Are there no women left in Scottish Labour?
A quick glance at last week’s posts on LabourHame would suggest that our party is now a female-free zone. Each of the ten articles were penned by men – all good men, all interesting view points… But ten out of ten? Surely some mistake?
Or maybe not?
In my last article for LabourHame, I argued in favour of a party quota system in Scotland (and the UK) to address the gender imbalance that pervades all political parties. The article prompted very little reaction, suggesting that the majority of LabourHame readers really don’t care that our political system does not reflect Scottish society, where women and girls make up of 51.5 per cent of the population.
This leads me swiftly to the conclusion I have been heading towards for some time now: politics, whether of the left or the right, remains primarily a game for boys.
And it is the overwhelmingly white, male culture of party politics, as much as structural constraints, that stop sufficient number of women becoming, and crucially, staying active in politics. A “jobs for the boys” mentality still prevails in our party. Having “balls” is regarded as a more useful aptitude than emotional intelligence.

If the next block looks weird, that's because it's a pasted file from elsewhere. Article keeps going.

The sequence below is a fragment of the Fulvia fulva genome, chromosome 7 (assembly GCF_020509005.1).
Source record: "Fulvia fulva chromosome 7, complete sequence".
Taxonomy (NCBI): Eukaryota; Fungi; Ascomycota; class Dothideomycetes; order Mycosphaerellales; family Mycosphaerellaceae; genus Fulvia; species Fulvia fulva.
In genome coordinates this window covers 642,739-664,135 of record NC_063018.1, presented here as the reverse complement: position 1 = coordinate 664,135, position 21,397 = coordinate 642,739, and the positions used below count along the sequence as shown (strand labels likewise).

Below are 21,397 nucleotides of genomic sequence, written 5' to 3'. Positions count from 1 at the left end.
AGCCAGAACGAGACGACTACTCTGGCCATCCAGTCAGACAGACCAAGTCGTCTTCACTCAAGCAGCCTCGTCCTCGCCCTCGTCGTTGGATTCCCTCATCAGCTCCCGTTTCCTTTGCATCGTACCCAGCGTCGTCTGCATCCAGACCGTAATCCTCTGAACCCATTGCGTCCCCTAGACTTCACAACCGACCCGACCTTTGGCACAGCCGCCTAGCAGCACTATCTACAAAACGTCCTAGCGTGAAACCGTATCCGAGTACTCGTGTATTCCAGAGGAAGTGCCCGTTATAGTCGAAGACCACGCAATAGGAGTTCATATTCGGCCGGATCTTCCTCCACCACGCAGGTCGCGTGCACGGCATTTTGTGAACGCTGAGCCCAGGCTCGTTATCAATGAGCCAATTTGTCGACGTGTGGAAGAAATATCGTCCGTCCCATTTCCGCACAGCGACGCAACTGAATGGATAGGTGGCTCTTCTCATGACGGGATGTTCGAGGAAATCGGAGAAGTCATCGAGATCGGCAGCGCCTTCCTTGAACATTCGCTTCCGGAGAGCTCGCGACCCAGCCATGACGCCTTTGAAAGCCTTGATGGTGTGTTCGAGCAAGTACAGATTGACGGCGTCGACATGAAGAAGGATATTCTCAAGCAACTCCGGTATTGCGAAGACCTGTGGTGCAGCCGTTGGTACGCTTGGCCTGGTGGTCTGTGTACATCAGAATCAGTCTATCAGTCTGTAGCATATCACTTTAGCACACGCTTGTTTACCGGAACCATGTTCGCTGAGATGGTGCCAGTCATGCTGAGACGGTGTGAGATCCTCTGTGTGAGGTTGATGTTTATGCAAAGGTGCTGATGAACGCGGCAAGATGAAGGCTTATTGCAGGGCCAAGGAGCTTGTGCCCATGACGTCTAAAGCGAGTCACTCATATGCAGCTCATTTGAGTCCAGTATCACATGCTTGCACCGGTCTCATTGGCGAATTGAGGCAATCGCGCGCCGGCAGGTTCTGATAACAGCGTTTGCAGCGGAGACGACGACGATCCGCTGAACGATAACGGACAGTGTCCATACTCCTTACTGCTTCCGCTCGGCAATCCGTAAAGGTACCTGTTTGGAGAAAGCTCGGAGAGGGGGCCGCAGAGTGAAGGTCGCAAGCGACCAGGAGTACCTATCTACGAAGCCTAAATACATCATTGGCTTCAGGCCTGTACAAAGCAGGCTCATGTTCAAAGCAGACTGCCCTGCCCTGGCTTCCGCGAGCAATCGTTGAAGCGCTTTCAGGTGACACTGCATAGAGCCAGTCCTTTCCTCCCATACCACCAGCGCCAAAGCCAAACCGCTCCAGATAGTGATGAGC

Deals are still struck at five-a-side football, or in the pub afterwards. And women politicians continue to be judged by their appearance as much as by their abilities.
This toxic tetestorone culture is not unique to politics – there is a significant gender gap in the IT industry, where the jobs of the future lie. Cuts in public services are hitting women hardest, as employees and users.
A UK government-commissioned report from Sir Mervyn Davies, published in February this year, showed that only 12.5 per cent directors on FTSE 100 boards are women. And a former chief constable, Peter Neyroud, argued in a recent report that UK police forces are still dominated by an “overwhelming white, male structure”, strong enough to ensure its longevity by dishing out “jobs for the boys”.
We need a twin track approach to transform Scottish Labour into the People’s Party. We need party quotas, because without a critical mass of women in positions of power, the political culture is likely to remain stubbornly male. And we need the men in our party to embrace the fight for gender justice with the same enthusiasm and energy they bring to cutting deals and plotting their comrades’ downfalls.
As Michelle Bachelet, head of UN Women argued recently: “Without a doubt, women’s strength, industry and wisdom are humanity’s greatest untapped resource. It is potential we simply can’t afford to continue to waste.”
And it is potential that Scottish Labour can’t afford to continue to waste either.